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Too much heat when you deep treat?

Too much heat when you deep treat?

Could we be doing our cuticles harm under the guise of deep conditioning? What exactly is deep conditioning? After many years of researching natural hair care remedies, I would define deep conditioning as the process of attempting to penetrate and infuse the strands with conditioning agents. The purpose of deep conditioning is to fortify the strands; to repair and impart renewed strength to dry, brittle, breaking hair. Or perhaps for some, a preventative measure to ensure that “treating” dry, brittle, breaking hair is not placed on their to-do list!


A deep-treatment usually involves the application of heat, as a softer texture/feeling to the hair is a  usual end-result. However, you may be causing more harm than good. That softer feeling may just be a result of the hair being in a weakened state. That weakened state, though soft to the touch, may be irreversible.

A closer look at the mechanics of the strand will reveal that some degree of heat is useful in a deep treatment. The oils and conditioners adhere to and/or are absorbed by the cuticle at a faster rate. Due to the slight lifting of the cuticle, smaller compounds are allowed to penetrate the strands. These are all beneficial to enhancing hair health and achieving overall growth. However, your method and length (in time) of heat application could render the benefits of your deep treatment null and void.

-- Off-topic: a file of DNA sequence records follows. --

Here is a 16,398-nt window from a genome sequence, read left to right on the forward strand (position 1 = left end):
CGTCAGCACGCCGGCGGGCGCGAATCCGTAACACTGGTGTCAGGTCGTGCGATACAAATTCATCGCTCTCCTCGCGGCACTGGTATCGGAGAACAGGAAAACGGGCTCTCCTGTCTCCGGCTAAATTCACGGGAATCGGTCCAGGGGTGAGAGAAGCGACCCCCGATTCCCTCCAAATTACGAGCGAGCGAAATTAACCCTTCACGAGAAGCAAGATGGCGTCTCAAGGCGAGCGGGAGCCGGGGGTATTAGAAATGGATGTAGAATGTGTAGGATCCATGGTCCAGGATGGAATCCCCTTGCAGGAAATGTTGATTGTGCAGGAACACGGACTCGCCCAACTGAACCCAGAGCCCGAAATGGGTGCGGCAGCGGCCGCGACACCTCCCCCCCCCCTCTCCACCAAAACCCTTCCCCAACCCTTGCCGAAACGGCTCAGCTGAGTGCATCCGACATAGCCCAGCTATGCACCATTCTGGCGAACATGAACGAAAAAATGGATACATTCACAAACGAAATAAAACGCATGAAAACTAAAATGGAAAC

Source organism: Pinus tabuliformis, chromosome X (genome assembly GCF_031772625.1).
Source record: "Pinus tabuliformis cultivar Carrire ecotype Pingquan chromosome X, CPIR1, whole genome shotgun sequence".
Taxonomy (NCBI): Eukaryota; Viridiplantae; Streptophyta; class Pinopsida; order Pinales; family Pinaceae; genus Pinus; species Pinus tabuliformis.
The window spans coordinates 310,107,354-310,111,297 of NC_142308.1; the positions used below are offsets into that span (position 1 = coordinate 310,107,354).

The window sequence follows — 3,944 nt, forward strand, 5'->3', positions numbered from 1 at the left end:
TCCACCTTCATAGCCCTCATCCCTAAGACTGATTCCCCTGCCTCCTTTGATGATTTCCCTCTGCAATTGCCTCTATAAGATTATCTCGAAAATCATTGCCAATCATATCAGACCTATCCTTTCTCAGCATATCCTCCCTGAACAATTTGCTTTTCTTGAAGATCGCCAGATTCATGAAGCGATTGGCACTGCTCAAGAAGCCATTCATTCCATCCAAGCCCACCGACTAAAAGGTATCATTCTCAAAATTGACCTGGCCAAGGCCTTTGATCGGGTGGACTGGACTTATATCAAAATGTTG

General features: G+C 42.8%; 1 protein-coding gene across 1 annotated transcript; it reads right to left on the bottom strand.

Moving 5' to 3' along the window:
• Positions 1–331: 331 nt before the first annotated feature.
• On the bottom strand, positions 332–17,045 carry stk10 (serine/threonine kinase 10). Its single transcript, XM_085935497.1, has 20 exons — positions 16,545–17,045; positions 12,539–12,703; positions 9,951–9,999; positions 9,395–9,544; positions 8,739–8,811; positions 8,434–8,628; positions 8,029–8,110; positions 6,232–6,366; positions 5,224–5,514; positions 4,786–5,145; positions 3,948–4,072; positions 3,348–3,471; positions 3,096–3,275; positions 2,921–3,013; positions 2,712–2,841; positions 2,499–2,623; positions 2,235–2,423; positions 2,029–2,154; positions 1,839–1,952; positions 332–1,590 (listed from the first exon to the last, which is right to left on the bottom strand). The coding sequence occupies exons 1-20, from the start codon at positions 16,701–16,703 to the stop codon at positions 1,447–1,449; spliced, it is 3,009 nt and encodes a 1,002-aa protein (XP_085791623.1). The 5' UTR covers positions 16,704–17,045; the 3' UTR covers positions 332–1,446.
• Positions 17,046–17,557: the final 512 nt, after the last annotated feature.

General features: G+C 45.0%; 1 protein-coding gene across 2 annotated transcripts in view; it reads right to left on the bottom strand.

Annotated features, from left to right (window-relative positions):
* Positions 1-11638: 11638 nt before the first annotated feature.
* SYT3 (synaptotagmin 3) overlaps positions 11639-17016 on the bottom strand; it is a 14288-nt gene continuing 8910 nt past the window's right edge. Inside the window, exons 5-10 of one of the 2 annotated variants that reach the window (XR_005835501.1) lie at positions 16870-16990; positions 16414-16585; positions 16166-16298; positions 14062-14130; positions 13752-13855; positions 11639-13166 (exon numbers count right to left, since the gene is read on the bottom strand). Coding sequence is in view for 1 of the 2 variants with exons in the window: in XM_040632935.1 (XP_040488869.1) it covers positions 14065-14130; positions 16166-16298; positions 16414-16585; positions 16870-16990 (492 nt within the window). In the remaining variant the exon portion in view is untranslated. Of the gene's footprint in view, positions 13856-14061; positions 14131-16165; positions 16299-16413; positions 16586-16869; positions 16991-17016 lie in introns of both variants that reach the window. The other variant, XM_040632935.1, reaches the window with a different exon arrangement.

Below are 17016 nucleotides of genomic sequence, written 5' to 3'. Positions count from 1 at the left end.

Some of the common methods of heat application may include:

  • sitting under a hooded dryer with a conditioning cap
  • a heating cap
  • placing a damp warm towel on the head

Keep in mind, whatever method you use, the most important step of a deep treatment is to ensure the cuticle can be re-sealed.

Using dry heat ,via a hooded dryer or heating cap, is not the best option. A hair dryer’s purpose is to dry hair and it does just that even  when being used for a deep treatment, regardless of a conditioning cap. Dry heat evaporates any water molecules bound to the strands. Dry heat also causes the components of conditioners to breakdown and get trapped in the opening of the cuticle. This effect also occurs when leaving conditioners in the hair  for an extended period. Once the cuticle is raised the hair will have a dull effect. Raised cuticles expose the inner components of the strands. This can result in dry, brittle hair. Alas! the very thing you were trying to correct and/or avoid.

damage 2

 As far as oil treatments go, in the presence of dry heat, oils cause the temperature under your conditioning cap to increase beyond the temperature setting of your heat appliance. As a result, the hot oil heats any water within the strands. Although the cuticle might be lifted, the oils are unable to penetrate the strands because the heated water inside repels the oils. Sounds like a recipe for an explosion right? Well it’s a recipe alright, for tragic split ends!!

In order to achieve a successful deep treatment, the cuticle must swell to allow for the penetration of smaller compounds. This is achieved via an abundance of water, in the presence of oils and/or conditioners. Hair can absorb up to 30% of its own weight in water. Therefore, the best heat application method is that which imparts moist heat to the strands. Such as placing a warm, damp towel on your head.

When applying heat for deep treatments, be sure to use bearably warm water. The effects of moderate heat on the cuticle are reversible. Temperatures excessive of 60 C/140 F can wreck irreversible havoc on your hair via degradation of your cuticles! As for the length of application. Studies have shown that after a 10 minute application, there is no further absorption of conditioning agents. So in a nutshell less time, less heat when you deep treat. I guess the old saying is true, less is more!